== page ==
A powerful motion
The requested bond size may sound shocking: half a million dollars ($250,000 per defendant), but if you read along, you will understand why: Lipscomb’s main enemy is his narcissism (not much different from John Steele’s):
Malibu’s attorneys acknowledge that “the average cost of copyright litigation is 600K through trial,” and this should be a factor in resolving cases:
[…]Toward that end, you should also apprise your clients that the average cost of a copyright litigation is 600K through trial, according to AIPLA survey of fees in IP cases. This is a relatively simple case, but the fees will the nevertheless be substantial and indubitably in the 6 figures.
Arguing why such bond is necessary, Overhauser brings the most damning topics:
- Judge Wright’s order (of course!);
- Granted motion to post a bond in AF Holdings v. Trinh, and today’s judgment to award fees against AF Holdings;
- Similarity between Prenda Law and Lipscomb’s outfit (remember how Steele extended his helping hand to one of Lipscomb’s locals?);
- Fantalis’s fight against Malibu Media and its trolls Lipscomb and Kotzker;
- New tendency in judges’ rulings — to question the methods and candor of forensic “experts” who supply the list of IP addresses of alleged infringers;
- Nicoletti’s rotten character (see the next chapter).
In addition to arguing that the bond is necessary in this particular lawsuit’s needs, Overhouser urges the court to grant the bond for an additional reason — to deter future extortionate activities by Lipscomb and other trolls:
In exercising its “wide” discretion, the Court should also consider that frivolous litigation brought by intellectual property “trolls” is a growing societal problem that burdens the judiciary.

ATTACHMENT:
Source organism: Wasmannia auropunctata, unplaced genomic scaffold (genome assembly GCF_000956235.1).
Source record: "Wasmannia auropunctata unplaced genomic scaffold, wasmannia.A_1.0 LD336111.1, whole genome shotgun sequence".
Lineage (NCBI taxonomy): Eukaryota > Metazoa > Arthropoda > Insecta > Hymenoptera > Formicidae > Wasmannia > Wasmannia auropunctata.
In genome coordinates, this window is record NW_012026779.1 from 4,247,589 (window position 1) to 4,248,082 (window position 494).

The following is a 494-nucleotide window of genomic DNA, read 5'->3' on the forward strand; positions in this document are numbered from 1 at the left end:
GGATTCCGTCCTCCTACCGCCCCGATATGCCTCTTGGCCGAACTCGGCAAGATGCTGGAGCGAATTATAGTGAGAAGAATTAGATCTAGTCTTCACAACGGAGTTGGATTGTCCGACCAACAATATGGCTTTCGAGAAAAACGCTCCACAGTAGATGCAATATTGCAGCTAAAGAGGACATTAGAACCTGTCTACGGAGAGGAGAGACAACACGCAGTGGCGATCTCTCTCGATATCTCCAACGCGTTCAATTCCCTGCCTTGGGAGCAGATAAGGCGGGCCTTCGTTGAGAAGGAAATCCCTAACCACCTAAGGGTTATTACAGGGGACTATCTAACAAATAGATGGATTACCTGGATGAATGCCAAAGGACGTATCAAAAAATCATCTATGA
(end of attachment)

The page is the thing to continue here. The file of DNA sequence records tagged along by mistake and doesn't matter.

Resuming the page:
Requiring a Plaintiff like Malibu to post a bond for possible defense costs early in the case will deter it and other Plaintiffs who attempt to “outmaneuver the legal system” and “plunder the citizenry.”
Concluding, Overhouser asks the court for something that would stop this type of lawsuit abuse in Indiana for good:
If this motion is granted, Defendants also invite the Court to consider entering Orders to Show Cause why Defendants [sic: should be Plaintiffs] should not be required to post bond in the other cases filed by Mr. Nicoletti in Indiana (Exhibit 11).
This motion is not long, well written and powerful. Enjoy:
One simply cannot cease being a crook
There are 14 exhibits, the majority of which are rulings and pleading from other cases. The new one is #13 — a list of cases involving Paul Nicoletti, which also includes multiple sanctions levied against him plus other documents supporting the simple truth that Nicoletti desperately tried to hide from the world: this “attorney” is one of the sleaziest and most despicable human beings.
(Because Scribd incorrectly renders PDF highlights, I removed all the highlights in the embedded document: the original is here.)
Thanks to Raul for contributing to this article.
¹1,129 together with the second Lipscomb’s favorite pornographer Patrick Collins.